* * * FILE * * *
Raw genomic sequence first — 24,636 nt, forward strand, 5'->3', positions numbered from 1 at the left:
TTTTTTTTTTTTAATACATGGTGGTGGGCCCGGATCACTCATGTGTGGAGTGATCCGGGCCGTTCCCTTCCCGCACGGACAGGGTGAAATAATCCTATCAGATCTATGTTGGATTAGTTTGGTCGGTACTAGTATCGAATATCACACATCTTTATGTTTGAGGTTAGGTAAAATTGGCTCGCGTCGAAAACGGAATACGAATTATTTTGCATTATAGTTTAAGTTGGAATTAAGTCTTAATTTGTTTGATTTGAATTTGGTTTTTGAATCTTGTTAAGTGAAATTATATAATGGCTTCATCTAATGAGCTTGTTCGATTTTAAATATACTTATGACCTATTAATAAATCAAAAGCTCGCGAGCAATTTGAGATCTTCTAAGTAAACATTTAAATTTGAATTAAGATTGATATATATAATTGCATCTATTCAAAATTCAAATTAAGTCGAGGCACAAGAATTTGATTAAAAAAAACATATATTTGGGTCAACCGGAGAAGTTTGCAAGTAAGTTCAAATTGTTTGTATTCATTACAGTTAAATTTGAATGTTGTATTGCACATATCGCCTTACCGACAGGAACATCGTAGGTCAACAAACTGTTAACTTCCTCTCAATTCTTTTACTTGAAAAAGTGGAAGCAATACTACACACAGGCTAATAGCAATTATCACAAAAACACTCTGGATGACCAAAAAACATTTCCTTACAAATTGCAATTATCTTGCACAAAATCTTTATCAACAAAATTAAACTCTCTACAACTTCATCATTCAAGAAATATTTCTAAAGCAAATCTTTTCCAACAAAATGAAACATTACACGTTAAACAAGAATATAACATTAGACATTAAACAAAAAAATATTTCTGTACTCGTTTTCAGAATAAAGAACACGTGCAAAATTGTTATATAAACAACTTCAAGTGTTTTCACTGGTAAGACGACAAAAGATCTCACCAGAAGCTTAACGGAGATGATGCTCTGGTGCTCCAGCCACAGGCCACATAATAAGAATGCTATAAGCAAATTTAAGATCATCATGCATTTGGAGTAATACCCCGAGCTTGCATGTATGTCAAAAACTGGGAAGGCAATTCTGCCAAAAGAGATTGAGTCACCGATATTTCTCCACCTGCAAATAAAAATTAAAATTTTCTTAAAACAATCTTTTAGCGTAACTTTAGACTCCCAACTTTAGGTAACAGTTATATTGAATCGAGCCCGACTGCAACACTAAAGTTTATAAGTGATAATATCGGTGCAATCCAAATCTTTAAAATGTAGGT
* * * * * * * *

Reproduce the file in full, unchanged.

Raw genomic sequence first — 24,636 nt, forward strand, 5'->3', positions numbered from 1 at the left:
TTTTTTTTTTTTAATACATGGTGGTGGGCCCGGATCACTCATGTGTGGAGTGATCCGGGCCGTTCCCTTCCCGCACGGACAGGGTGAAATAATCCTATCAGATCTATGTTGGATTAGTTTGGTCGGTACTAGTATCGAATATCACACATCTTTATGTTTGAGGTTAGGTAAAATTGGCTCGCGTCGAAAACGGAATACGAATTATTTTGCATTATAGTTTAAGTTGGAATTAAGTCTTAATTTGTTTGATTTGAATTTGGTTTTTGAATCTTGTTAAGTGAAATTATATAATGGCTTCATCTAATGAGCTTGTTCGATTTTAAATATACTTATGACCTATTAATAAATCAAAAGCTCGCGAGCAATTTGAGATCTTCTAAGTAAACATTTAAATTTGAATTAAGATTGATATATATAATTGCATCTATTCAAAATTCAAATTAAGTCGAGGCACAAGAATTTGATTAAAAAAAACATATATTTGGGTCAACCGGAGAAGTTTGCAAGTAAGTTCAAATTGTTTGTATTCATTACAGTTAAATTTGAATGTTGTATTGCACATATCGCCTTACCGACAGGAACATCGTAGGTCAACAAACTGTTAACTTCCTCTCAATTCTTTTACTTGAAAAAGTGGAAGCAATACTACACACAGGCTAATAGCAATTATCACAAAAACACTCTGGATGACCAAAAAACATTTCCTTACAAATTGCAATTATCTTGCACAAAATCTTTATCAACAAAATTAAACTCTCTACAACTTCATCATTCAAGAAATATTTCTAAAGCAAATCTTTTCCAACAAAATGAAACATTACACGTTAAACAAGAATATAACATTAGACATTAAACAAAAAAATATTTCTGTACTCGTTTTCAGAATAAAGAACACGTGCAAAATTGTTATATAAACAACTTCAAGTGTTTTCACTGGTAAGACGACAAAAGATCTCACCAGAAGCTTAACGGAGATGATGCTCTGGTGCTCCAGCCACAGGCCACATAATAAGAATGCTATAAGCAAATTTAAGATCATCATGCATTTGGAGTAATACCCCGAGCTTGCATGTATGTCAAAAACTGGGAAGGCAATTCTGCCAAAAGAGATTGAGTCACCGATATTTCTCCACCTGCAAATAAAAATTAAAATTTTCTTAAAACAATCTTTTAGCGTAACTTTAGACTCCCAACTTTAGGTAACAGTTATATTGAATCGAGCCCGACTGCAACACTAAAGTTTATAAGTGATAATATCGGTGCAATCCAAATCTTTAAAATGTAGGT